Still, regardless of when a downturn hits or its significance, the sheer volume of growth within the industry alone means travel executives will need resilient portfolios. Consider that higher supply like the development of hotel rooms or cruise ships—which continues to rise to keep up with demand—is contingent on consumer spending. In the case of hotel rooms, more rooms help cover the cost of the real estate investment during a booming economy. In a downturn, that strategy becomes difficult to manage. For the hotel and resort industry, development remains strong with nearly 6,000 construction projects in 2019 alone and another 4,000 expected to start in the next 12 months.
The situation gets even more complex when factoring in rising labor costs. Wages further hamper the ability for a company to react because those costs have also significantly increased.
Four ways to build resilience now
Given the shifting dynamics and the pace of today’s modern environment, it is no longer about strategizing for the future but taking action to ensure viability. It is now time for travel executives to proactively arm their business and portfolios with resiliency that thrives in an economic downturn.
1. Accelerate direct booking via next-generation loyalty.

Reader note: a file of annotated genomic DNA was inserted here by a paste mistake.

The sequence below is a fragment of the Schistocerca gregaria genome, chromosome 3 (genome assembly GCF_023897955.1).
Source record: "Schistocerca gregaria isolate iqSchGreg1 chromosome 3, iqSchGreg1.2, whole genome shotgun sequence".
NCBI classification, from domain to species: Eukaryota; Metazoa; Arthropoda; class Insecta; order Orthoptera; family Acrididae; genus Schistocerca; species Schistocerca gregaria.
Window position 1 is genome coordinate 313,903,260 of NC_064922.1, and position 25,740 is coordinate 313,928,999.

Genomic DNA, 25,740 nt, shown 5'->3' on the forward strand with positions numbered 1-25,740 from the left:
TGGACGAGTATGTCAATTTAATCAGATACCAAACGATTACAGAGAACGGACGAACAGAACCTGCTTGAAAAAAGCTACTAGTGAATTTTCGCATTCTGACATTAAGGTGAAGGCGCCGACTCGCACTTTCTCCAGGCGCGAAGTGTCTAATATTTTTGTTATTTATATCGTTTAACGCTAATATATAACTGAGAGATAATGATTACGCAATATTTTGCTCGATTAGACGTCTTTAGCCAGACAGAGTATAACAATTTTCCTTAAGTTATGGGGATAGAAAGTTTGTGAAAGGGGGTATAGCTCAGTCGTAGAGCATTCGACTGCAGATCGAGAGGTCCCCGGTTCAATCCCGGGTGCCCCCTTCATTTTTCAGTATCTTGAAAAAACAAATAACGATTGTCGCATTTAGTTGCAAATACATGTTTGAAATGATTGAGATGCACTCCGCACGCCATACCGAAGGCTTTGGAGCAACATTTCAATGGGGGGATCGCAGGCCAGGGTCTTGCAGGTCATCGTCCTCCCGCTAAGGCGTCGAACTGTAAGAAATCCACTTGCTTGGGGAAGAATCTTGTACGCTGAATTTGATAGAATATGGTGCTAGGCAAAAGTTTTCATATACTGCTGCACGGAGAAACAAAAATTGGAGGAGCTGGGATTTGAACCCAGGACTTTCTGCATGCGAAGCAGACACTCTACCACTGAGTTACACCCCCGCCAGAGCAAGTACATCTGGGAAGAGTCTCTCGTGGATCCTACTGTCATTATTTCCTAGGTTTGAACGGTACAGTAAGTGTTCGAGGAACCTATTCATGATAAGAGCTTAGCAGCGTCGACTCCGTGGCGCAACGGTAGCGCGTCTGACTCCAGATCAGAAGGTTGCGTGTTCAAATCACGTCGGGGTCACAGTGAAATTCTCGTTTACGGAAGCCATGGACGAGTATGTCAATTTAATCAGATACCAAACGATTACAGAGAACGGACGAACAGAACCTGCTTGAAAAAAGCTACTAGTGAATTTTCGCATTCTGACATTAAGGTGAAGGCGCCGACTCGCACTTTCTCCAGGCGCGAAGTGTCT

Enabling a direct relationship with customers is one area legacy travel and hospitality brands can’t afford to ignore.
For the modern traveler, the first stop while planning and booking is often an online travel agency (OTA), marketplace (e.g., Airbnb), metasearch (e.g., TripAdvisor) or simply a Google search. When guests choose this route, not only can it limit profits but it also hampers the ability to interact and provide value-added services throughout the journey.
Many travel executives today believe customer loyalty is about the strength of a loyalty program. As a result, many lose sight of the customer relationship. Winning back direct customer relationships starts with reducing friction at every digital touchpoint. That means creating a mobile-first digital experience that enables a modern retail commerce capability. This approach leverages capabilities such as flexible search and shopping cart functionalities, as well as personalization capabilities such as recommendation engines or dynamic offers.
In addition, the mobile app experience must be seamless and relevant. Recently, 69 percent of hotel executives said they were not confident in their organization’s ability to deliver mobile experiences that improve guest experiences and loyalty. App enhancements, as enabled by third-party technology, also build upon the guest experience. For example, CarTrawler’s software development kit enables airlines to offer pre-booked or on-demand transportation from Lyft, Cabify, Gett, Careem, MyTaxi, Grab and others to help own more of the “first and last mile.” Features like these and others, such as offering local activities and tour packages, will be differentiators. Already more than one third of U.S. tours, activities and attractions bookings are made through a mobile device, according to Phocuswright.
Executives will need to rely on personal profile data (from both first and third-party data sources) in real time to provide customers with offers, incentives, content and in-venue experiences that help forge meaningful, ongoing digital and personal relationships with the customers.